The Government’s Covid advisers should not have been awarded honours until the national inquiry into the pandemic concludes, a former official at the Office for National Statistics has said.
Dr Jenny Harries, the head of the UK Health Security Agency, received a damehood in the New Year Honours List, while Prof Chris Whitty, England’s Chief Medical Officer, was knighted.
Sir Patrick Vallance, the Chief Scientific Adviser – knighted in the 2019 New Year list – was elevated to a Knight Commander of the Order of the Bath.
But Jamie Jenkins, a former head of health analysis at the ONS, suggested the decision was “premature” because we are “still in a pandemic”.
Frontline health and social care workers ‘barely get a mention’
He told The Telegraph the advisers should not be given awards “for just doing their jobs” while frontline health and social care workers “barely get a mention”.
“The big thing for me is they’ve given these top awards, but we haven’t even had an inquiry for Covid-19 yet and it may be that it comes out with some positive feedback for what they’ve done, or some criticism,” he said.
“And it seems that they’re giving awards when we’re still in a pandemic, and there’s been no scrutiny over the decisions that they have had influence over. So is it a bit premature?”
The advice given to the Government by the three officials will have “helped some people, but they’ve also impacted negatively on others”, Mr Jenkins added.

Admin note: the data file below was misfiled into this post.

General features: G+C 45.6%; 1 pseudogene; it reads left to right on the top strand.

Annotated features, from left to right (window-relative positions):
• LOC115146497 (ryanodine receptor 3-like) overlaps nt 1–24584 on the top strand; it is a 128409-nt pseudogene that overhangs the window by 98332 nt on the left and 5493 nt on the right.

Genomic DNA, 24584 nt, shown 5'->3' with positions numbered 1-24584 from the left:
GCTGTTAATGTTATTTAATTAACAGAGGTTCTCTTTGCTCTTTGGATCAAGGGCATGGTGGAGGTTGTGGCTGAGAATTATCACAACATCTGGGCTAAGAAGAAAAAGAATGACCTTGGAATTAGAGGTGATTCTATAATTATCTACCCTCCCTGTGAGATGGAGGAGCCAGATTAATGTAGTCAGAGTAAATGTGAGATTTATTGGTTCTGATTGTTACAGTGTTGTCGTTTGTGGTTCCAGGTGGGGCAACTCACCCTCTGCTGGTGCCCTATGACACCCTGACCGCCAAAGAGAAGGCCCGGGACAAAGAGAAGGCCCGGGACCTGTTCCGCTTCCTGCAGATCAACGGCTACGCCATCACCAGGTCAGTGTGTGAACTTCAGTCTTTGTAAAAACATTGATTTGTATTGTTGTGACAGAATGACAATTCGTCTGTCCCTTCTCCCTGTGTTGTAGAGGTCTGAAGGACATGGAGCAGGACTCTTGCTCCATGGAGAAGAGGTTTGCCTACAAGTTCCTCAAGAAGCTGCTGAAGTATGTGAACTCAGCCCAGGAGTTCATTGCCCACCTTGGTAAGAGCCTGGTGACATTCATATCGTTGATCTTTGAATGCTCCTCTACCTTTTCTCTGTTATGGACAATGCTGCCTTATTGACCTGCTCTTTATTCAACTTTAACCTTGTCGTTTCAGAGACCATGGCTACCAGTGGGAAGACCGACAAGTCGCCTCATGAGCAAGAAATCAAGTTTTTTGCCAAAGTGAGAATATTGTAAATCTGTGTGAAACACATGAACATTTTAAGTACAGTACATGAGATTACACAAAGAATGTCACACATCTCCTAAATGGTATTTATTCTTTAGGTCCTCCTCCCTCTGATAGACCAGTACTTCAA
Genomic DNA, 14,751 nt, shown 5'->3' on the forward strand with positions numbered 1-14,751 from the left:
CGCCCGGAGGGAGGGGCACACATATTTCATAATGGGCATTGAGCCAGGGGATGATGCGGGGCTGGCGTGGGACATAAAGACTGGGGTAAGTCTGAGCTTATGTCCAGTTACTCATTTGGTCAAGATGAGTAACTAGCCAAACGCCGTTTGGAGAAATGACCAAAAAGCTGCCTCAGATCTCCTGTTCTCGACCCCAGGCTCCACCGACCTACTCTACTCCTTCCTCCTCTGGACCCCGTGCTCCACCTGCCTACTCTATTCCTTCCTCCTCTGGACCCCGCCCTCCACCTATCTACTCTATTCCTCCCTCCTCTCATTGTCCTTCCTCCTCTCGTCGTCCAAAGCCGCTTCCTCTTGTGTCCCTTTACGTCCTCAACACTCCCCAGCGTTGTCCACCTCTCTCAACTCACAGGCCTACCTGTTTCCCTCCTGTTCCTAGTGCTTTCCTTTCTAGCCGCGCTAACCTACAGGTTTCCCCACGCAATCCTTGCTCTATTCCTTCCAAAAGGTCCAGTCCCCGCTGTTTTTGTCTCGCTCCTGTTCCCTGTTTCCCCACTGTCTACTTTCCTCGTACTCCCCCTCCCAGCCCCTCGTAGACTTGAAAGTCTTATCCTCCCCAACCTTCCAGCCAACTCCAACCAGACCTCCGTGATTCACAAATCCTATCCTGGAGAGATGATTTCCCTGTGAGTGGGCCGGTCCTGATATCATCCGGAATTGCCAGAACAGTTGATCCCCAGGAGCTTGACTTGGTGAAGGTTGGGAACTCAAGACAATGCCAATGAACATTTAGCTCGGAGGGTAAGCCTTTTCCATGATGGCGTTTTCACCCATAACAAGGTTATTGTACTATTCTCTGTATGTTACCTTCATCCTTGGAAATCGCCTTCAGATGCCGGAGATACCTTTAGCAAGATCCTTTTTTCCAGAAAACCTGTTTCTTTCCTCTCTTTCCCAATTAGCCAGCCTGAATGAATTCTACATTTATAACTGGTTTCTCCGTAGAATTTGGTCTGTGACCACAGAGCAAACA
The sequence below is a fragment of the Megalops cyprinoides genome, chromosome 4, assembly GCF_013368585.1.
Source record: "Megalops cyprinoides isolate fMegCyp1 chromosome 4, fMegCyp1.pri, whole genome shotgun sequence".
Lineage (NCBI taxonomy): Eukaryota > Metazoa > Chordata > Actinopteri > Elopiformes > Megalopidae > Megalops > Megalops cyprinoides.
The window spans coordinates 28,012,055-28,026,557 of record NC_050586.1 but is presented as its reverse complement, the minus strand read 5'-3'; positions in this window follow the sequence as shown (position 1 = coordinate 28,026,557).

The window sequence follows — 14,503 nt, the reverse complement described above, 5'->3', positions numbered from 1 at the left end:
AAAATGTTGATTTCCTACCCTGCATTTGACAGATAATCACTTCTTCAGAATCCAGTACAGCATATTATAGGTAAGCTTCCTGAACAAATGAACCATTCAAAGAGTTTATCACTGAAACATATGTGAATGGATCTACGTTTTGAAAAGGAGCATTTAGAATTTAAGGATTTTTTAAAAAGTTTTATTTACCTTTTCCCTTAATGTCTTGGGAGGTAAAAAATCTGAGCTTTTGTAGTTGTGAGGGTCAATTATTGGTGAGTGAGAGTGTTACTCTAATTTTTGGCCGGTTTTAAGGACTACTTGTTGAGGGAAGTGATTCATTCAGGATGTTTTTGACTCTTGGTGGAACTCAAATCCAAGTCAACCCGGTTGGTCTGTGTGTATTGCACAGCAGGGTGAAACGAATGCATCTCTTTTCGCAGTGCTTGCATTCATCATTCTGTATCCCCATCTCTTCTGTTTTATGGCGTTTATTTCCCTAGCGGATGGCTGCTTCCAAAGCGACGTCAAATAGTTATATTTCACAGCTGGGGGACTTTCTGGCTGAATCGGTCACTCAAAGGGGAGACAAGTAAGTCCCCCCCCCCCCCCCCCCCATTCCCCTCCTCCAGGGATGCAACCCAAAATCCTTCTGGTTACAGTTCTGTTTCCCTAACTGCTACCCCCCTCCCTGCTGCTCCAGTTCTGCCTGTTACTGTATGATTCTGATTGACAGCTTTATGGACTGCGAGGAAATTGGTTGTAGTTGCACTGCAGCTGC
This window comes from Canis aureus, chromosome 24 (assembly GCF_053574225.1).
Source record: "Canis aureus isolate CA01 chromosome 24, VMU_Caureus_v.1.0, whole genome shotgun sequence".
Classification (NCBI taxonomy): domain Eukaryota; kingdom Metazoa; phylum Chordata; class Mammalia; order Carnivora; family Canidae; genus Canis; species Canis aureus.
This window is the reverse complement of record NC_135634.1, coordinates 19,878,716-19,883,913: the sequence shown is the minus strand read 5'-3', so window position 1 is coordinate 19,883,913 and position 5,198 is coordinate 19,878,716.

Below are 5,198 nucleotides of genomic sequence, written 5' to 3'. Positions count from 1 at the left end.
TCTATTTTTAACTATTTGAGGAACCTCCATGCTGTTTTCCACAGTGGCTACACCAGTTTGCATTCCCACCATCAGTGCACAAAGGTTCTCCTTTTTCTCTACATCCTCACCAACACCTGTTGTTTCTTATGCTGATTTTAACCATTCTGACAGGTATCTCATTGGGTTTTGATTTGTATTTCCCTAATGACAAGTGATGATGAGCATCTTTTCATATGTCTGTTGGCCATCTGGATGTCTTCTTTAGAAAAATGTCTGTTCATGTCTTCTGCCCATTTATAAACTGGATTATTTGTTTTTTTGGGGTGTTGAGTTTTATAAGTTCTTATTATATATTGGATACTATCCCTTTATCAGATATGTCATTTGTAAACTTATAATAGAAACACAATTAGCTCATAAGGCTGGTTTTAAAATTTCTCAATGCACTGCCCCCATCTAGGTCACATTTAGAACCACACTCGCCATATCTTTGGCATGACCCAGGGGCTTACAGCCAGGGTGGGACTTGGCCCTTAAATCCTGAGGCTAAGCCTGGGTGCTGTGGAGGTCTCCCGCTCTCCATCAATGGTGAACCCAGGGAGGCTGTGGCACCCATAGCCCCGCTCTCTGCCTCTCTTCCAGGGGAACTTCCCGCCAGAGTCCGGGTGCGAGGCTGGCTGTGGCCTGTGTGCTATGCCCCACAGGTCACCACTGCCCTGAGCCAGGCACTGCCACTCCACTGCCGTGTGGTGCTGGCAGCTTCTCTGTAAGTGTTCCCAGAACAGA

The Government announced that a public inquiry into the pandemic would begin this spring and would be chaired by Baroness Heather Hallett. No date has been given for when it would conclude.
Dame Jenny, the head of NHS Test and Trace, received a damehood despite ongoing problems with access to rapid lateral flow Covid tests.
Demand for tests has surged over Christmas and the New Year, with pharmacies reporting “patchy” supply. The shortages have also impacted NHS staffing levels, with people unable to provide negative test results to end isolation.
Robert Dingwall, a former government Covid adviser from Nottingham Trent University, said being an adviser during the pandemic “is a pretty unenviable task” and praised Dame Jenny as a “conscientious public servant”.